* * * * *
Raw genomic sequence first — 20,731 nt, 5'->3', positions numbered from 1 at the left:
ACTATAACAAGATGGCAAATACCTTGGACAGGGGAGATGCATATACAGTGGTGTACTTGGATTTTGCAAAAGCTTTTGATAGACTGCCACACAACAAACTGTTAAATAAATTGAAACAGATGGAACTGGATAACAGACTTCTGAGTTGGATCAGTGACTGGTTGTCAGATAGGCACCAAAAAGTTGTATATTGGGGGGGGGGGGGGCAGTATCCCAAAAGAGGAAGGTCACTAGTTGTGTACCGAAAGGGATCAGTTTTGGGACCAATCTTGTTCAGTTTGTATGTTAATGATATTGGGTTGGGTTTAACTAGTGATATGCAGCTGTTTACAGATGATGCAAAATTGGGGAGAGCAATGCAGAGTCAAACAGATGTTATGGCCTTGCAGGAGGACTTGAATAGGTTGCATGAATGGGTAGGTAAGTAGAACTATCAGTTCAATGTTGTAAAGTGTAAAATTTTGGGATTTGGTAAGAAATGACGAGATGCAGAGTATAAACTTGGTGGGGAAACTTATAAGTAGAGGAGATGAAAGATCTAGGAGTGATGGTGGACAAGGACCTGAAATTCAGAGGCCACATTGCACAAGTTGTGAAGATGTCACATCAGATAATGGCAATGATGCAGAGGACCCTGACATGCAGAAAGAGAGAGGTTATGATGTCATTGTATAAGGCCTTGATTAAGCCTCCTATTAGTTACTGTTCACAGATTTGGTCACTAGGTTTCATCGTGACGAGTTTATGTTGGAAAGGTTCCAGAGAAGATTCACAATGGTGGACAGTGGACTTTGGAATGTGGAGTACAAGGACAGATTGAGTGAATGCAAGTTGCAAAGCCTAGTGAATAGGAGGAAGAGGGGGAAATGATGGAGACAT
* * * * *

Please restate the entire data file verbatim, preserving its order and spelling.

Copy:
Raw genomic sequence first — 20,731 nt, 5'->3', positions numbered from 1 at the left:
ACTATAACAAGATGGCAAATACCTTGGACAGGGGAGATGCATATACAGTGGTGTACTTGGATTTTGCAAAAGCTTTTGATAGACTGCCACACAACAAACTGTTAAATAAATTGAAACAGATGGAACTGGATAACAGACTTCTGAGTTGGATCAGTGACTGGTTGTCAGATAGGCACCAAAAAGTTGTATATTGGGGGGGGGGGGGGCAGTATCCCAAAAGAGGAAGGTCACTAGTTGTGTACCGAAAGGGATCAGTTTTGGGACCAATCTTGTTCAGTTTGTATGTTAATGATATTGGGTTGGGTTTAACTAGTGATATGCAGCTGTTTACAGATGATGCAAAATTGGGGAGAGCAATGCAGAGTCAAACAGATGTTATGGCCTTGCAGGAGGACTTGAATAGGTTGCATGAATGGGTAGGTAAGTAGAACTATCAGTTCAATGTTGTAAAGTGTAAAATTTTGGGATTTGGTAAGAAATGACGAGATGCAGAGTATAAACTTGGTGGGGAAACTTATAAGTAGAGGAGATGAAAGATCTAGGAGTGATGGTGGACAAGGACCTGAAATTCAGAGGCCACATTGCACAAGTTGTGAAGATGTCACATCAGATAATGGCAATGATGCAGAGGACCCTGACATGCAGAAAGAGAGAGGTTATGATGTCATTGTATAAGGCCTTGATTAAGCCTCCTATTAGTTACTGTTCACAGATTTGGTCACTAGGTTTCATCGTGACGAGTTTATGTTGGAAAGGTTCCAGAGAAGATTCACAATGGTGGACAGTGGACTTTGGAATGTGGAGTACAAGGACAGATTGAGTGAATGCAAGTTGCAAAGCCTAGTGAATAGGAGGAAGAGGGGGAAATGATGGAGACAT